The Democratic mayor of New York, Bill de Blasio, said he met Wednesday with President-elect Donald Trump and warned him that he would work to protect undocumented immigrants from deportation.
"I reiterated to him that this city and so many cities around the country will do all we can to protect our residents and to make sure that families are not torn apart," de Blasio told reporters after the meeting at Trump Tower.
Trump has vowed to deport or incarcerate as many as three million undocumented immigrants with criminal records after he takes office on January 20.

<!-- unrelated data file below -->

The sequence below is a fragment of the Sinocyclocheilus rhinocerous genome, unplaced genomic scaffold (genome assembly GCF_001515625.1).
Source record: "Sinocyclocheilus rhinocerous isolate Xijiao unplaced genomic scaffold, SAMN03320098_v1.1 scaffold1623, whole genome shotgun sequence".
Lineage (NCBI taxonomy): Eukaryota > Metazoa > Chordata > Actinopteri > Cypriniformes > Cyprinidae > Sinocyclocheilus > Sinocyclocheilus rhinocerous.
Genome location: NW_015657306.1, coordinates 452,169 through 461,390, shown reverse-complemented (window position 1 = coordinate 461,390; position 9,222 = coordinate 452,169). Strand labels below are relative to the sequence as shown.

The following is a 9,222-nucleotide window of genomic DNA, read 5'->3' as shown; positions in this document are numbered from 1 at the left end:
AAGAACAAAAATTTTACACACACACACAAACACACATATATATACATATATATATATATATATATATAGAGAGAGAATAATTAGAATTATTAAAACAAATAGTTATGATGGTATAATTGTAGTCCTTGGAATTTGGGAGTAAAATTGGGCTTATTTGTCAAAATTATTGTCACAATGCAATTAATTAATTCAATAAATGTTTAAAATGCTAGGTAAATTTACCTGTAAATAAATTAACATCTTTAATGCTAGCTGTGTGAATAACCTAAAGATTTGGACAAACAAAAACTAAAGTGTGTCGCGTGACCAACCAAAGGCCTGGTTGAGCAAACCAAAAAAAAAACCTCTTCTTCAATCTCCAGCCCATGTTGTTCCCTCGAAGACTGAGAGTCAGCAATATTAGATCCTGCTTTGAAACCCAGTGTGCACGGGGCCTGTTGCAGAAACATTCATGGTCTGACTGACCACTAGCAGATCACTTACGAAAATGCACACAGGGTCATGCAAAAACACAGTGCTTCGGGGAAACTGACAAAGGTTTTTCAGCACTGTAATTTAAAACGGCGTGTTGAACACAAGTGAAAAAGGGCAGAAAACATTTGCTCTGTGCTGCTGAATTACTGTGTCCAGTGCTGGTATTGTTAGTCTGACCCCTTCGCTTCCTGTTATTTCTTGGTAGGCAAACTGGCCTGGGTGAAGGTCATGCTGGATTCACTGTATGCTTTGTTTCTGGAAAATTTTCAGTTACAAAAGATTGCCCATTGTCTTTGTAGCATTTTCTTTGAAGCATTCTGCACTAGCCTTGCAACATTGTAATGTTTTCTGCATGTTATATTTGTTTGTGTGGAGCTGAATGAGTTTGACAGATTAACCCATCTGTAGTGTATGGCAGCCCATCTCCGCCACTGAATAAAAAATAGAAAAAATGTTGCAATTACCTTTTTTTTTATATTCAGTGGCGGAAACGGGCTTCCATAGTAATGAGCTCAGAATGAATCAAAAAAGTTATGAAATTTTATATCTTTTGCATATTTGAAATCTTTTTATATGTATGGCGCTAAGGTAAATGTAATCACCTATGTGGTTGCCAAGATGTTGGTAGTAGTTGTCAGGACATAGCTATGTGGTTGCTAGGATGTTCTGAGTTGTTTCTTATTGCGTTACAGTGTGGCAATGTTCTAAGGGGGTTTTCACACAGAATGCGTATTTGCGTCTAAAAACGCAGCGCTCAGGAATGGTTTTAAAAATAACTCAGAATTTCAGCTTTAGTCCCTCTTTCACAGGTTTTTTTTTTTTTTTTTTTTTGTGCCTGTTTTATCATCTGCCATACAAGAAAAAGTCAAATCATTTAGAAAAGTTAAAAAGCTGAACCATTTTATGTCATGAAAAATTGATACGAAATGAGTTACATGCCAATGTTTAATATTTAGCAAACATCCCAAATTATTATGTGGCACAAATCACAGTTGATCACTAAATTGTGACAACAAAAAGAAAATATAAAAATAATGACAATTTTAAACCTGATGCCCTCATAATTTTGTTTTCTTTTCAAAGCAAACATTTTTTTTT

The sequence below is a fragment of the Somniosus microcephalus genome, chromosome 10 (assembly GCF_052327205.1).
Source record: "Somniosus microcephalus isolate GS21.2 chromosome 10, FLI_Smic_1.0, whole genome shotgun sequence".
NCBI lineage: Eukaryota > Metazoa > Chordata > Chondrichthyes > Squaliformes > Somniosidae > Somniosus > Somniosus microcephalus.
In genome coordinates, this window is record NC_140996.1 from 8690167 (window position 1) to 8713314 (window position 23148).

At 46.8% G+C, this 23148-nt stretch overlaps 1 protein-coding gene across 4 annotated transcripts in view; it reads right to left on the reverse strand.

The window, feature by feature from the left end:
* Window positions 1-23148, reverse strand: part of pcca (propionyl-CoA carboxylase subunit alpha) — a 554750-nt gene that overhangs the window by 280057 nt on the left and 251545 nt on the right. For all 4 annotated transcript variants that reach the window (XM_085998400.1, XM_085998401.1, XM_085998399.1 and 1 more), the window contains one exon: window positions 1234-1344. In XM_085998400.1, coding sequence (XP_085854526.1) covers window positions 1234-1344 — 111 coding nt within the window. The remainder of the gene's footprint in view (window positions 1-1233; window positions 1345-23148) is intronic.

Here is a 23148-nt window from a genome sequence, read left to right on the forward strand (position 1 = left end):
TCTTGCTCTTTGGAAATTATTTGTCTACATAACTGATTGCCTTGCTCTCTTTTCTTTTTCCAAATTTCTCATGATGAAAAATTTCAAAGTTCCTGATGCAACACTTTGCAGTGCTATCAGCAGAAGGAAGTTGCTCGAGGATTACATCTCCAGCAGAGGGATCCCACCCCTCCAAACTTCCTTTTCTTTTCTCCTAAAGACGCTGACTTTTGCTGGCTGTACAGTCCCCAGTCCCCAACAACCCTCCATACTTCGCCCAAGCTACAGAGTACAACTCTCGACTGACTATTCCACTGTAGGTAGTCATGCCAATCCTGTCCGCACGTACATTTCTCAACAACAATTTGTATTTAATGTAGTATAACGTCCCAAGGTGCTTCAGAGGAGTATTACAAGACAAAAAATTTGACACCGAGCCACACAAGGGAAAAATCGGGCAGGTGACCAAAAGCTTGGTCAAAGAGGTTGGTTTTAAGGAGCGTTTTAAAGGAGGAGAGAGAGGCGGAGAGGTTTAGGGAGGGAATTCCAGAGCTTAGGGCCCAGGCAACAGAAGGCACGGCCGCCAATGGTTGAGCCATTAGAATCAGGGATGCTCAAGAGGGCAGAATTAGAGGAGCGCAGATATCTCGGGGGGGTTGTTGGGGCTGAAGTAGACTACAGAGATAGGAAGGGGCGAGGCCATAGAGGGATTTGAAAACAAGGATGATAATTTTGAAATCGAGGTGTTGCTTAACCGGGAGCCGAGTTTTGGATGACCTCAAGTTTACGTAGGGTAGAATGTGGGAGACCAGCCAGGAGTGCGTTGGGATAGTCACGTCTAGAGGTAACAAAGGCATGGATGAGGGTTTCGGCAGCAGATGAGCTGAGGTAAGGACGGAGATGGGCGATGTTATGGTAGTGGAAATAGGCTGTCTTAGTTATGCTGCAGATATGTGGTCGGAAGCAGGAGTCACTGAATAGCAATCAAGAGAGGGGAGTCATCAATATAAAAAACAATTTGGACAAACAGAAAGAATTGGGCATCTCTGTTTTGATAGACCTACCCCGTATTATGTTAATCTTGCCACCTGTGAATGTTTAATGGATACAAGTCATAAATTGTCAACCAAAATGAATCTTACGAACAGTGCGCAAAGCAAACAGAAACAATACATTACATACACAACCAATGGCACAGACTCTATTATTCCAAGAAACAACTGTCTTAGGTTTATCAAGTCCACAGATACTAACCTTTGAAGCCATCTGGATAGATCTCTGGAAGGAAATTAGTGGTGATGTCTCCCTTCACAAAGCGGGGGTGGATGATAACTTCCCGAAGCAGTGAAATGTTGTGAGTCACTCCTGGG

De Blasio said Trump's stance "flew in the face of all that was great about New York City, the ultimate city of immigrants."
"The place that has succeeded because it was open for everyone, the place built of generation after generation of immigrants," he said.
In the wake of Trump's November 8 election victory, de Blasio said the city would delete from its data base by year-end the names of hundreds of thousands of undocumented immigrants who have received a city ID card, so they cannot be identified or deported by the incoming administration.
The mayor and Trump are known to have strained relations. De Blasio said he stressed to Trump "that I would be open-minded as we continue substantive discussions but also vigilant."
Like de Blasio, the mayors of other major US cities with high numbers of immigrants have vowed to protect them from deportation, including Los Angeles, San Francisco, Chicago, Boston, Philadelphia and the US capital Washington.